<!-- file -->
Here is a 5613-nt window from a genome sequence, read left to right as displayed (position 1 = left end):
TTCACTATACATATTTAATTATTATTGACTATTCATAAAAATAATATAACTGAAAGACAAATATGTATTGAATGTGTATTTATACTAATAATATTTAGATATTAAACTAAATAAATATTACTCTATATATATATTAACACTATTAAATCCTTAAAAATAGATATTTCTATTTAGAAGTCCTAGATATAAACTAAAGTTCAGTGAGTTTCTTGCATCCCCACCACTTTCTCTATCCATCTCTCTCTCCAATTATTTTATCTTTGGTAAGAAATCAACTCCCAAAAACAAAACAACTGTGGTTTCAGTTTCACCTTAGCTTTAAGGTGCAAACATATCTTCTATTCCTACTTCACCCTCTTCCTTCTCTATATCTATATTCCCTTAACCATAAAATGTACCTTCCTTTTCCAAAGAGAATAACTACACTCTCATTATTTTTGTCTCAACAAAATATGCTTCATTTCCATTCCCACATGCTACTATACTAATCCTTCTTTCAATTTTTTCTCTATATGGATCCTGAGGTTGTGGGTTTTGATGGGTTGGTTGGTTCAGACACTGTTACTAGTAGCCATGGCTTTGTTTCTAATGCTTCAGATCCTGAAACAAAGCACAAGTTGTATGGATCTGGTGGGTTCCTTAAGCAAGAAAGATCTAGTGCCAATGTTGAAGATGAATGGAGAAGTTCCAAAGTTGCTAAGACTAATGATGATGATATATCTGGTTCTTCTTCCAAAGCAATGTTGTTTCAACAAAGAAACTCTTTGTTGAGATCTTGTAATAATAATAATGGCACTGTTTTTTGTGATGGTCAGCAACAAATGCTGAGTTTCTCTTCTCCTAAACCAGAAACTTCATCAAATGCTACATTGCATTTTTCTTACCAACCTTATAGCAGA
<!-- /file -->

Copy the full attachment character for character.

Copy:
Here is a 5613-nt window from a genome sequence, read left to right as displayed (position 1 = left end):
TTCACTATACATATTTAATTATTATTGACTATTCATAAAAATAATATAACTGAAAGACAAATATGTATTGAATGTGTATTTATACTAATAATATTTAGATATTAAACTAAATAAATATTACTCTATATATATATTAACACTATTAAATCCTTAAAAATAGATATTTCTATTTAGAAGTCCTAGATATAAACTAAAGTTCAGTGAGTTTCTTGCATCCCCACCACTTTCTCTATCCATCTCTCTCTCCAATTATTTTATCTTTGGTAAGAAATCAACTCCCAAAAACAAAACAACTGTGGTTTCAGTTTCACCTTAGCTTTAAGGTGCAAACATATCTTCTATTCCTACTTCACCCTCTTCCTTCTCTATATCTATATTCCCTTAACCATAAAATGTACCTTCCTTTTCCAAAGAGAATAACTACACTCTCATTATTTTTGTCTCAACAAAATATGCTTCATTTCCATTCCCACATGCTACTATACTAATCCTTCTTTCAATTTTTTCTCTATATGGATCCTGAGGTTGTGGGTTTTGATGGGTTGGTTGGTTCAGACACTGTTACTAGTAGCCATGGCTTTGTTTCTAATGCTTCAGATCCTGAAACAAAGCACAAGTTGTATGGATCTGGTGGGTTCCTTAAGCAAGAAAGATCTAGTGCCAATGTTGAAGATGAATGGAGAAGTTCCAAAGTTGCTAAGACTAATGATGATGATATATCTGGTTCTTCTTCCAAAGCAATGTTGTTTCAACAAAGAAACTCTTTGTTGAGATCTTGTAATAATAATAATGGCACTGTTTTTTGTGATGGTCAGCAACAAATGCTGAGTTTCTCTTCTCCTAAACCAGAAACTTCATCAAATGCTACATTGCATTTTTCTTACCAACCTTATAGCAGA